Other Projects in Brief



On behalf of Open Society Institute for East Africa (OSIEA), DRP conducted research into the status of community radio in Kenya.

The research followed the political violence that accompanied the disputed presidential elections of 2007/8. Hundreds of people died in the violence; many thousands were displaced after their homes and villages were attacked.

Radio stations, especially small local and independent stations, were accused of adding to the violence through fomenting ethnic prejudice and political division on air. Our research aimed to explore the involvement of stations and to recommend ways of strengthening stations so that they would be able to withstand pressure to take sides during political and ethnic conflict in future.

OSIEA, based in Nairobi, Kenya, is part of the Soros Foundations’ Network, which provides funding and other development support for media across the world. OSIEA is currently developing a community radio support program, based on our recommendations.

Our research found that there is widespread confusion in Kenya about what constitutes community radio. There are a host of small, commercial private stations broadcasting in regional and local languages that are widely referred to as “community radio”. However, a closer looks shows that there are only about 12 community radio stations in Kenya – that is, stations owned by communities rather than individuals or companies, and holding community radio licenses. Far from adding to the violence, these stations played a peacekeeping role. Local radio did play a role in fuelling the violence, but only a few, and all of them were small commercial stations.

DRP’s report, titled Poised to Grow: Community Radio in Kenya in 2009, was written by Jean Fairbairn, an independent contractor, and Doreen Rukaria, then coordinator of the Kenya Community Media Network, and now coordinator of the new Community Radio Association of Kenya (CRAK). The report was presented in 2010, and OSIEA will launch a community radio support program, based on recommendations, in 2011. 


Malawi and Zambia:

“The partnership we have with DRP {in 2009} has helped a lot in increasing listenership and especially with the use of FrontlineSMS and that the programmes of Zachilengedwe Tsogolo Lathu, (Our Environment, Our Future) centered much on the alternative source of energy. 

Community Events also contributed a lot to the success and we are receiving a lot of request from communities to teach them on how they can make ceramic wood saving stoves. 

This has happened because of the training the environmental reporters had when the project was starting and again in course of implementation. The project has also strengthened the partnership we have with other organization like Total Land Care and the District forest office.”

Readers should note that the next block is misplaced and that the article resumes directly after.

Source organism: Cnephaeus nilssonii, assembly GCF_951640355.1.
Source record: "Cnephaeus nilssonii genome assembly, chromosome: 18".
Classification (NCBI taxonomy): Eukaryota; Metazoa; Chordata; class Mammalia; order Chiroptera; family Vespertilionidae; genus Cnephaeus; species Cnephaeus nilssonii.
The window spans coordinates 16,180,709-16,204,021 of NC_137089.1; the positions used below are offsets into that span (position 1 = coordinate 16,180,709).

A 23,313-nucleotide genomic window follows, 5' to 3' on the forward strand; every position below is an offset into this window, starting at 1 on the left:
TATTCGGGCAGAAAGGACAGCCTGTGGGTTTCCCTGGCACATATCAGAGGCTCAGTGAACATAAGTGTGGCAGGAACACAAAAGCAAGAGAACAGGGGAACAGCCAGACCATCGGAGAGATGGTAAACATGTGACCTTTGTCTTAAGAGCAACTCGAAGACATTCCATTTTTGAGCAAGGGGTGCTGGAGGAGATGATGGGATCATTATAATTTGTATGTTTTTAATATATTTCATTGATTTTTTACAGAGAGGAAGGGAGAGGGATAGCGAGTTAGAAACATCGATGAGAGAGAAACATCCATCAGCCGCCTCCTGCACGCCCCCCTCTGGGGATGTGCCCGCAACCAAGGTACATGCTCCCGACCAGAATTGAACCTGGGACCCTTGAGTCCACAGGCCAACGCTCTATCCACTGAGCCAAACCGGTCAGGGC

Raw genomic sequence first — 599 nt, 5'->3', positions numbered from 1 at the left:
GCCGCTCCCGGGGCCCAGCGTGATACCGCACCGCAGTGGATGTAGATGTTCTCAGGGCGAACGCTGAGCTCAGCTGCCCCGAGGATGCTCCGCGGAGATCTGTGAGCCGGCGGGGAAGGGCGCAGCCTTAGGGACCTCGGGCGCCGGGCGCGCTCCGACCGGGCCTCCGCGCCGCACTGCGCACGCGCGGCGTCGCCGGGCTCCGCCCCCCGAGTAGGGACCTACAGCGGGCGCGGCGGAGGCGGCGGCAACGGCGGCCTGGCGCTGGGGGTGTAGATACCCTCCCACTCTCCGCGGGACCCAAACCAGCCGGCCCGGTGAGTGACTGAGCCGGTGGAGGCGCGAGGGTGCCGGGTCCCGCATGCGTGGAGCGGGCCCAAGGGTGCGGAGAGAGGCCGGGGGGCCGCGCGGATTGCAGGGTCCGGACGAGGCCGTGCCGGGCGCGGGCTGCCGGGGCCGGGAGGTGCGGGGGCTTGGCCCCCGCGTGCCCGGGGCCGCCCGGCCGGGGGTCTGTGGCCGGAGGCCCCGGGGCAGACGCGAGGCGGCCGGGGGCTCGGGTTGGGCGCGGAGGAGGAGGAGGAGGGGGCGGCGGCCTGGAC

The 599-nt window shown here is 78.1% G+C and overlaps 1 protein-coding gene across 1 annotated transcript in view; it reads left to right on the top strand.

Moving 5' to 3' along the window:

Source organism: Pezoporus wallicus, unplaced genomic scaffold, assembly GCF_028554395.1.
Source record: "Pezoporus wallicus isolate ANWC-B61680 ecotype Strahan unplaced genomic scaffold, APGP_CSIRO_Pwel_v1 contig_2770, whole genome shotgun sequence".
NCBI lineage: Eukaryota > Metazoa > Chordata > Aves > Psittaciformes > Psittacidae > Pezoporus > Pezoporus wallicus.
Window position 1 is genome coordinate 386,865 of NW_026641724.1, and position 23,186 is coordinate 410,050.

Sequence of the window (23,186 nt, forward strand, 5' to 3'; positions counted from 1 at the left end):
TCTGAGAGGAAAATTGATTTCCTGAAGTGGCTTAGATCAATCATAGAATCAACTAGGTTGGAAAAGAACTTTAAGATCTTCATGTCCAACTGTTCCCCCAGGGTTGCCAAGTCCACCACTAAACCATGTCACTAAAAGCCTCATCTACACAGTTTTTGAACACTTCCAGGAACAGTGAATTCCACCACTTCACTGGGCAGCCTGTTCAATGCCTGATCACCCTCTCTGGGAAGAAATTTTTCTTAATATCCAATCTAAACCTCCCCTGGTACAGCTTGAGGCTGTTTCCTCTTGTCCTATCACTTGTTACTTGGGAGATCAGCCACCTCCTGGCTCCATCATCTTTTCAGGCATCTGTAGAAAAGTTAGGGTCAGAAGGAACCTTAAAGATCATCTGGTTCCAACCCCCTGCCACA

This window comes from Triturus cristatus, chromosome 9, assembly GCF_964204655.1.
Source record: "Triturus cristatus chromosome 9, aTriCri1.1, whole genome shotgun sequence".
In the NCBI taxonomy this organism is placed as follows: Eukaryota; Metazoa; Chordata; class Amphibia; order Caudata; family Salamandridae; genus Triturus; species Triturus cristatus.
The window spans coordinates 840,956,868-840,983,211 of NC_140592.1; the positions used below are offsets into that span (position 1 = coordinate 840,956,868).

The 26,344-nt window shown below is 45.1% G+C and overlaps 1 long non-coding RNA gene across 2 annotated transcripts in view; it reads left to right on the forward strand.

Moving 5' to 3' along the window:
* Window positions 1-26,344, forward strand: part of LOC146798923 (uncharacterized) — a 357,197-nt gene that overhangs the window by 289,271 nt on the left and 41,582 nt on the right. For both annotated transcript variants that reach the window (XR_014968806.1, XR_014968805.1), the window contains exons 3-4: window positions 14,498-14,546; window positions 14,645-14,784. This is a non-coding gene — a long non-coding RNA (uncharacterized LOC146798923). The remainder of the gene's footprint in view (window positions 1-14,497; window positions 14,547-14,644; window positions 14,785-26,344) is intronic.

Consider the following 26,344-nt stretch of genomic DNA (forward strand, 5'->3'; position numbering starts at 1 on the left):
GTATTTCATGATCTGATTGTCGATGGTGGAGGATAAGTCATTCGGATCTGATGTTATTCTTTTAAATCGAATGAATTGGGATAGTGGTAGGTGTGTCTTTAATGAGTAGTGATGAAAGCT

As told by: Pilirani - Former Chimutu Station Supervisor at Mudziwathu Community Radio in Mchinji, Malawi



As part of the World Bank’s Civic Engagement Strategy in Mongolia to increase opportunities for citizen participation and encourage social accountability, DRP completed a mission in Mongolia in April 2005 to examine how community radio might be used to achieve these objectives.

Mongolia’s six community radio stations form the only independent radio news sources in Mongolia and are among only a few independent media in the country. Working closely with national and international NGOs also concerned with media development in Mongolia, DRP’s mission assessed the current state of community radio development in Mongolia, evaluated opportunities for growth in this sector, and determined prospective partnerships between the Bank and other actors to achieve increased participation and better penetration of Bank programs.



The Radio of Our City Project was part of a larger capacity building program that aimed to deepen commercial radio managers’ understanding about social impact and community service-oriented programming. The project comprised four parts:

  1. A competition which aimed to get stations to develop concepts for Radio of Our City projects and programming. Key criteria for selection of winning concepts were the extent and depth of citizens’ engagement and positive, lasting impact of the project for listeners.

  2. A three-day seminar in Moscow from February 16 – 18, 2009, including sessions on community engagement, mission-driven programming, community mapping, audience research methodologies, and different models of income generation. At the seminar, eight winning Radio of Our City concepts were selected. The prize was a study tour to the USA for a representative from each of the winning stations.

  3. A study tour to the USA in April, organised by Developing Radio Partners, which took place from May 16 – 22, 2009. 

  4. A final, debriefing seminar during the FNR/Radio Corps annual VMESTE Radio Festival in Moscow, on June 27, 2009, and presentation of certificates to the Radio of Our City competition winners.

Developing Radio Partners
910 17th Street, NW - 7th Floor
Washington, DC 20006
Email: info@developingradio.org
  • Facebook Social Icon
  • Twitter Social Icon
  • YouTube Social  Icon

© 2019 By Developing Radio Partners